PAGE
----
Measuring and Mapping the Rheumatology Workforce in Canada
The CRA Human Resources Committee in partnership with the research team launched the first National Workforce Survey in 2015. Thank you to all of the Rheumatologists for who contributed to Stand Up and Be Counted! (SUBC). We received an overwhelming response to the survey with 355 rheumatologists standing up to be counted. The SUBC study has been presented nationally and internationally and references to abstracts and manuscripts can be found as follows.
The SUBC study describes a workforce that is underpowered and under-resourced to meet the current or future demand for rheumatologist care. Importantly, it provides new and detailed information regarding how rheumatologists and AHPs could be trained, retained, and distributed to better serve Canadians in the future
Please stay tuned! The SUBC study is scheduled to be repeated in 2020 – details will follow in future CRAJ issues.
The results of the SUBC study are presented in:
Barber CE, Jewett L, Badley EM, Lacaille D, Cividino A, Ahluwalia V, Averns H, Baillie C, Ellsworth J, Pope J, Levy D, Charnock C, McGowan C, Thorne JC, Barnabe C, Zummer M, Lundon K, McDougall RS, Thomson JG, Yacyshyn EA, Mosher D, Brophy J, Ruban TN, Marshall DA. Stand Up and Be Counted: Measuring and Mapping the Rheumatology Workforce in Canada. J Rheumatol. 2017, 44(2):248-257.
Study highlights include:
- The current rheumatologist workforce is up to 203 rheumatologists short of fulfilling the CRA’s estimate that 1 full-time equivalent (FTE) rheumatologist is needed for every 75,000 Canadians.
- The rheumatologist workforce in Canada is aging, with approximately 1/3 of respondents planning to retire in 5-10 years from the time of the survey (2015).
- Projections suggest the workforce gap will not be filled, over the short- or long-term, based on the approximately 34 rheumatology residency training positions in Canada.
- 16% of respondents reported participating in traveling clinics and 14% in telehealth or e-consultations to better serve patients in remote/rural areas. Even with this outreach, respondents estimated that 20% of patients travel upwards of 2hrs for an appointment.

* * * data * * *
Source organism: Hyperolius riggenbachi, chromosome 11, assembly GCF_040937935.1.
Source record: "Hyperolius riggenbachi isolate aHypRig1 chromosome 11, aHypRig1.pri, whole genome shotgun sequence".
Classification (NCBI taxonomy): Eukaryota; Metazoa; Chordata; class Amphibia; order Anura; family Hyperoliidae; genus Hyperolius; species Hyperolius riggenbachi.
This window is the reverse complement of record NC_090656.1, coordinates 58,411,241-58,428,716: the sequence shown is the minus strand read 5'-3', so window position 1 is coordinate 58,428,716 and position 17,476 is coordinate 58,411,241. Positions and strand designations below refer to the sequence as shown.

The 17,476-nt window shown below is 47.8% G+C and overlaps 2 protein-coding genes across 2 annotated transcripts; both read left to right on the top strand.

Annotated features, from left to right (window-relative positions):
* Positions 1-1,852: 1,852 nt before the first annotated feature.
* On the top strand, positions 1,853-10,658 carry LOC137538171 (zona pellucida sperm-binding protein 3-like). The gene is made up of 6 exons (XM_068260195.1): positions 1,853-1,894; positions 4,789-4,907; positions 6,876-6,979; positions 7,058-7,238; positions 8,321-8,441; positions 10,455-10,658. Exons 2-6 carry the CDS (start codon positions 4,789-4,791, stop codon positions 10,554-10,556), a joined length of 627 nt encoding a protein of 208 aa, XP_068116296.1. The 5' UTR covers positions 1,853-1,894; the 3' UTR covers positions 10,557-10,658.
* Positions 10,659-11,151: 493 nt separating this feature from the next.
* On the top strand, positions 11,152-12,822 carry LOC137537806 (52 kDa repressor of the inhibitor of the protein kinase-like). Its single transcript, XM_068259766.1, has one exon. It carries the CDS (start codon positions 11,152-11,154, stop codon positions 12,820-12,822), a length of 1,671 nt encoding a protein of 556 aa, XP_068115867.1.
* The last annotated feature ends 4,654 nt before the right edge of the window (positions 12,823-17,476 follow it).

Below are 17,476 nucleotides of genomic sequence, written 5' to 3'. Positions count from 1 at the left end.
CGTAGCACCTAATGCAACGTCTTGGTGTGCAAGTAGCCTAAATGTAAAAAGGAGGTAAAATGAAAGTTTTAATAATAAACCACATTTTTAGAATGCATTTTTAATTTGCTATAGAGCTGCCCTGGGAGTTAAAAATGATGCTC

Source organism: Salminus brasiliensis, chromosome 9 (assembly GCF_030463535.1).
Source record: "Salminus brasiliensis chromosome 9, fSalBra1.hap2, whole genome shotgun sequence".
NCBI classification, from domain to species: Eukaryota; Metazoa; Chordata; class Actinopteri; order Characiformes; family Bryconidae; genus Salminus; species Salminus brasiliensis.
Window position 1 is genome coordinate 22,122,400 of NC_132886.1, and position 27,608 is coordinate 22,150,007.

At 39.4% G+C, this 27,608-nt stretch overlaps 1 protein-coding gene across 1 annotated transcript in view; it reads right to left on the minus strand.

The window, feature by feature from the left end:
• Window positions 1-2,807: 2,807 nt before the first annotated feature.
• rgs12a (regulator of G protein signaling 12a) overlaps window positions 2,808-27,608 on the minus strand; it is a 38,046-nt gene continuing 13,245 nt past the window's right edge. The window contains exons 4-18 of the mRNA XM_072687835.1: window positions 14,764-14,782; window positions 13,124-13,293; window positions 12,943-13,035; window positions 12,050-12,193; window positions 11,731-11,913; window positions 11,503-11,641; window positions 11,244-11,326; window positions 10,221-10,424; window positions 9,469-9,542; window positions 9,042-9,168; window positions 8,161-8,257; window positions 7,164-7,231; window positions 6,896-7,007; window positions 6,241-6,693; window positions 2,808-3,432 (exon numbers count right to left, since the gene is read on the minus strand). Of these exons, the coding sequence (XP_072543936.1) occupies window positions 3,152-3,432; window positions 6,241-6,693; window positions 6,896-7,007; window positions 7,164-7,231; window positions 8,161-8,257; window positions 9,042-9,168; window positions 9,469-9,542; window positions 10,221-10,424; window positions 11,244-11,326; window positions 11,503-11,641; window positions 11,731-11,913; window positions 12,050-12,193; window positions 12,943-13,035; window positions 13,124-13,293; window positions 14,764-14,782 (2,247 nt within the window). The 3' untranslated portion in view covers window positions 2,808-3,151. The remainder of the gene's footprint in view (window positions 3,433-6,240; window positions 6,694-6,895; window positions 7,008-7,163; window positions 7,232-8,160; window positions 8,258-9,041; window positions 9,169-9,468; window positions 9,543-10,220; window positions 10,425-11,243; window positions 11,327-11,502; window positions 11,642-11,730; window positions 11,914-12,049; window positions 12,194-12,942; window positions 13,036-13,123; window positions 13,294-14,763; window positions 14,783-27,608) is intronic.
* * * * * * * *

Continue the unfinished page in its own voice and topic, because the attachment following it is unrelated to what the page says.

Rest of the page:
- Almost 50% of rheumatologists reported working in collaboration with allied health providers (AHPs) but noted that finances are the main barrier to expanding the involvement of AHPs in rheumatology patient care.
Further analysis and modeling based on the initial findings is available via:
Barber CE, Nasr M, Barnabe C, Badley E, Lacaille D, Pope J, Cividino A, Yacyshyn E, Baillier C, Mosher D, Thomson J, Charnock C, Throne JC, Zummer M, Brophy J, Ruban T, Ahulwalia V, McDougall R, Marshall DA. Planning for the rheumatologist workforce: Factors associated with work hours and volumes. Journal of Clinical Rheumatology 2018. (e-pub ahead of print).
In addition, the Stand Up and Be Counted Too! survey is underway. This research focuses on workforce characteristics of multiple health care practitioners (non-physician) who consider themselves advanced or extended role providers of arthritis care across Canada.
Related Publications, Presentations, and Press:
Barber CE., “Rheumatology workforce in Canada”. Canadian Rheumatology Association Journal. Spring 2018 (Volume 28, Number 1).
Barber CE, Lundon K, Shupak R, Marshall D. “So we stood up and got counted, now what?” Canadian Rheumatology Association Journal. Spring 2017 (Volume 27, Number 1).
Announcement of Project Launch:
Barber CE, on behalf of Jewett L, Mosher D, Baillie C, Ahluwalia V, Thorne C, Zummer M, Cividino A, Averns H, and Marshall D. “Stand Up and Be Counted“ Canadian Rheumatology Association Journal.
Preliminary background literature review on the rheumatology workforce in Canada:
Brophy J, Marshall DA, Badley EM, Hanly JG, Averns H, Ellsworth J, Pope JE, Barber CE. Measuring the Rheumatology Workforce in Canada: A Literature Review. J Rheumatol. 2016, 43(6):1121-9.
An update for Royal College – National Specialty Societies, Human Resource for Health Dialogue, June 2nd 2017: Mosher D. Measuring and Mapping the Rheumatology Workforce in Canada
Presentation of complete results at the Canadian Rheumatology Association Annual Scientific Meeting in Lake Louise, Alberta 2016:
Barber CEH, Jewett L, Ahluwalia V, Averns H, Baillie C, Badley EM Mosher D, Thorne JC, Cividino A, Zummer M, Barnabe C, Lacaille D, Ellsworth J, Levy DM, Ruban T, Brophy J, Pope JE, McDougall R, Lundon K, Thomson J, Charnock C, Yacyshyn E, Marshall D. Measuring the Rheumatologist Workforce in Canada: Stand Up and Be Counted! (Abstract #140).
Presentation of preliminary results at the American College of Rheumatology Annual Meeting in San Francisco 2015: Barber CEH, Jewett L, Ahluwalia V, Baillie C, Mosher D, Zummer M, Thorne JC, Ellsworth J, Averns H, Barnabe C, Cividino A, Pope JE, Badley EM, Levy DM, Ruban T, Lundon K, McDougall R, Brophy J, Lacaille D, Marshall D, and the Canadian Rheumatology Association. Measuring the Rheumatologist Workforce in Canada: Preliminary Results of the Stand up and be Counted Survey. Presented at the American College of Rheumatology Scientific Meeting, November 2015, San Francisco.